The Group of Seven foreign ministers agreed Thursday that they will continue working closely in dealing with the situation in the Middle East, as tensions mount in the region in the wake of Iran's recent unprecedented attack on Israel.

As the top diplomats gathered on the Italian resort island of Capri for their three-day meeting, the United States and Britain announced additional sanctions on Iran, targeting entities and individuals involved in its drone and missile industries.

"As I discussed with my fellow G7 leaders the morning after the attack, we are committed to acting collectively to increase economic pressure on Iran," U.S. President Joe Biden said in a statement. "Our allies and partners have or will issue additional sanctions and measures to restrict Iran's destabilizing military programs."

The Group of Seven foreign ministers hold talks in Capri, Italy, on April 18, 2024. (Photo courtesy of the Japanese Foreign Ministry)(Kyodo)

While calling for deescalation, Italian Foreign Minister Antonio Tajani, the G7 meeting's chair, said sanctioning Iran is on the agenda and offered support to Israel.

Japanese Foreign Minister Yoko Kamikawa told her counterparts that she is "deeply concerned" that the Iranian attack has further deteriorated the situation in the region, and strongly condemns such escalation, according to the Japanese government.

The gathering comes after Iran unleashed a barrage of missiles and drones on Israel last weekend in what it says was retaliation for a strike carried out by Israel on the Iranian embassy's consular section in Damascus on April 1.

Seven Iranian military officers, including a top Islamic Revolutionary Guard Corps commander, were killed.

The Iranian forces also reportedly seized an Israeli-linked, Portuguese-flagged cargo ship as it was sailing in international waters in the Gulf of Oman on Saturday.

The foreign ministers are set to release a communique on Friday as their gathering concludes. They will condemn "in the strongest terms" the Iranian attack on Israel and show their "full solidarity and support" for the country in the statement, diplomatic sources said earlier.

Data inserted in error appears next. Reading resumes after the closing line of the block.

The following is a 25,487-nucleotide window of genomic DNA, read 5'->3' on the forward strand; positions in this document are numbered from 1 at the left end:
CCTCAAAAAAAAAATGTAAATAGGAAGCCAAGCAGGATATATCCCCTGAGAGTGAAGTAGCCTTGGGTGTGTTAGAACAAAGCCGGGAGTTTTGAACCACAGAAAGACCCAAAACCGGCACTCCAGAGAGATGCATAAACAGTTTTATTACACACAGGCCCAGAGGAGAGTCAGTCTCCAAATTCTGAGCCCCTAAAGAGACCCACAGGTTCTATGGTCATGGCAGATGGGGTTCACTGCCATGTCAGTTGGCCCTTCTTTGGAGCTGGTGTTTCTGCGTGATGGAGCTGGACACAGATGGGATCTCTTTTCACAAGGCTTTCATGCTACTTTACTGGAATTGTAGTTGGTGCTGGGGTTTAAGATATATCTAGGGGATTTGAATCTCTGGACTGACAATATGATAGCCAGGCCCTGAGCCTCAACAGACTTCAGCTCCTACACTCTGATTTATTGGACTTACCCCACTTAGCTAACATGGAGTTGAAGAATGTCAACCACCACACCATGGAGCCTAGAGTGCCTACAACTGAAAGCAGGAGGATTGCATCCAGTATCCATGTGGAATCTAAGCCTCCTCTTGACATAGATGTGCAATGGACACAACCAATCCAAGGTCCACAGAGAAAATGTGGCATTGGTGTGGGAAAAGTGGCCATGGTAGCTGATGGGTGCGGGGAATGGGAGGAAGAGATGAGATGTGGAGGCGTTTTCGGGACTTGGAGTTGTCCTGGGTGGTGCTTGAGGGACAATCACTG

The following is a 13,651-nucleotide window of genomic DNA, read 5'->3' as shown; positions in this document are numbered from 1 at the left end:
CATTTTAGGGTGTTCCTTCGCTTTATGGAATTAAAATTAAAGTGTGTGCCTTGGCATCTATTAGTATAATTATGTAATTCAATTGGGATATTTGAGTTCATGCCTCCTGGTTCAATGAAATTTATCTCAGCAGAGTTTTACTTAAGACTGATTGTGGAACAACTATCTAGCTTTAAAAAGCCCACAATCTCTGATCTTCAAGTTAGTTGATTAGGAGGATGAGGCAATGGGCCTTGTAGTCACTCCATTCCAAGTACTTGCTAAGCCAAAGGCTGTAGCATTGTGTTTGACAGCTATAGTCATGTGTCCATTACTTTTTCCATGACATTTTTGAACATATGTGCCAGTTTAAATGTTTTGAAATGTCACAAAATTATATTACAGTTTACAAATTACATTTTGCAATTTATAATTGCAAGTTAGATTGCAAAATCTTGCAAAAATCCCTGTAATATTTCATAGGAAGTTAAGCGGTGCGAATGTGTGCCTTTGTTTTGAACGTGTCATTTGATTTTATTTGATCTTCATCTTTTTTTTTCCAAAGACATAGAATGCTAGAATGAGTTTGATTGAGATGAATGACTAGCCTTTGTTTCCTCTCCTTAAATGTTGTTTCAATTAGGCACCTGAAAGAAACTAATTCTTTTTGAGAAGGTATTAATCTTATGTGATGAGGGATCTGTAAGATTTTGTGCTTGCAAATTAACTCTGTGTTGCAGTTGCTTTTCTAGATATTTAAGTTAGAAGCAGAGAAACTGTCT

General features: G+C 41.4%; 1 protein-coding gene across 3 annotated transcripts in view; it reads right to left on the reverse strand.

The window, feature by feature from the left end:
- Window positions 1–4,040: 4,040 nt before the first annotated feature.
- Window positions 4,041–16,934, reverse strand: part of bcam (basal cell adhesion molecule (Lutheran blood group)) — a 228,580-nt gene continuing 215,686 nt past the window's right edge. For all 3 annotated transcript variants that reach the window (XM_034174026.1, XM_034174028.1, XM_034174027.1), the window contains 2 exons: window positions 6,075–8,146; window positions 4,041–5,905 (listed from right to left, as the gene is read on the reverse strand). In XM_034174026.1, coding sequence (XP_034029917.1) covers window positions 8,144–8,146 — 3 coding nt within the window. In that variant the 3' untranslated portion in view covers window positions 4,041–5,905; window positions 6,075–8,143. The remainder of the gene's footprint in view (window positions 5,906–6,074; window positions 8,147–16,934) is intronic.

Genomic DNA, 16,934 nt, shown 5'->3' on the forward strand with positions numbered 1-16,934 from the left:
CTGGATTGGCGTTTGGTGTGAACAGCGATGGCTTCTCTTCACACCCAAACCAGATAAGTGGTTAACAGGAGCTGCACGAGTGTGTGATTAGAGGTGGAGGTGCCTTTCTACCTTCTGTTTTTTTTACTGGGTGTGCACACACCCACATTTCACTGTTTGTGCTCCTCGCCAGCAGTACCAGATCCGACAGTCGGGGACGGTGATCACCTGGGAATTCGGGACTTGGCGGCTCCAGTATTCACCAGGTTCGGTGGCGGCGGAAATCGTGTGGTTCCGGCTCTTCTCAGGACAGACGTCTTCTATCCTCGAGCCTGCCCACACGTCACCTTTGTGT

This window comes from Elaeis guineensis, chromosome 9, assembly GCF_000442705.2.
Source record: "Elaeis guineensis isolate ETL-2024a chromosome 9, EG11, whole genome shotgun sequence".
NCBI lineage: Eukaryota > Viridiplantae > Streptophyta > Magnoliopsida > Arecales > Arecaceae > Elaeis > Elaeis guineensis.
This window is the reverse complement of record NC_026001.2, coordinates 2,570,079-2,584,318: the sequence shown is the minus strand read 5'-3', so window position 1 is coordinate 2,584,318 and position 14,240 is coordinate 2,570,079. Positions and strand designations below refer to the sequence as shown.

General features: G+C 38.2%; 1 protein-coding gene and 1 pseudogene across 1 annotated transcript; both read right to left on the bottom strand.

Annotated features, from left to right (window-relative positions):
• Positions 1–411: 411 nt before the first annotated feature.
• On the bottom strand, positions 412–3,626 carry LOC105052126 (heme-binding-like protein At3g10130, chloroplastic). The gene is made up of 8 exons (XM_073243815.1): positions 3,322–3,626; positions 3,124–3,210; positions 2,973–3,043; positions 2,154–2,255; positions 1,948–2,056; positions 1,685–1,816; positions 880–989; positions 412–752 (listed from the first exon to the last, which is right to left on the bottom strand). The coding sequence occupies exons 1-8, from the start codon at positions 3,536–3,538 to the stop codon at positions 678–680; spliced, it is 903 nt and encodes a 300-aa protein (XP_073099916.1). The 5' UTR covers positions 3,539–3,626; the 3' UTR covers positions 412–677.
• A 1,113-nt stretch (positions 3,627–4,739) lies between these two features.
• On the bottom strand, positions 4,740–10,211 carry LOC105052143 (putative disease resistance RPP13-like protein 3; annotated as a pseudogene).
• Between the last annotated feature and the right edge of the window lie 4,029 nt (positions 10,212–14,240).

The statement will also stress the importance of an immediate cease-fire in the conflict between Israel and Hamas and condemn the Palestinian militant group's surprise attack on Oct. 7 while refraining from directly criticizing Israeli military operations in the Gaza Strip, according to the sources.

During talks on Thursday, Kamikawa called for an immediate cease-fire to establish an environment in which humanitarian assistance activities can be carried out in Gaza and the release of hostages can be achieved, the Japanese Foreign Ministry said in a press release.

The G7 diplomats also discussed Russia's war in Ukraine with Ukrainian Foreign Minister Dmytro Kuleba and NATO Secretary General Jens Stoltenberg.

During the opening day's working dinner, the G7 ministers agreed to step up collaboration with "international partners" in addressing global challenges, according to the Japanese ministry, apparently with "Global South" developing and emerging countries in mind.

Kamikawa stressed the importance of the rule of law and human dignity and explained her nation's efforts to strengthen relations with Indo-Pacific countries, the ministry said, amid China's expanding clout in the region.

The G7 comprises Britain, Canada, France, Germany, Italy, Japan and the United States, plus the European Union.

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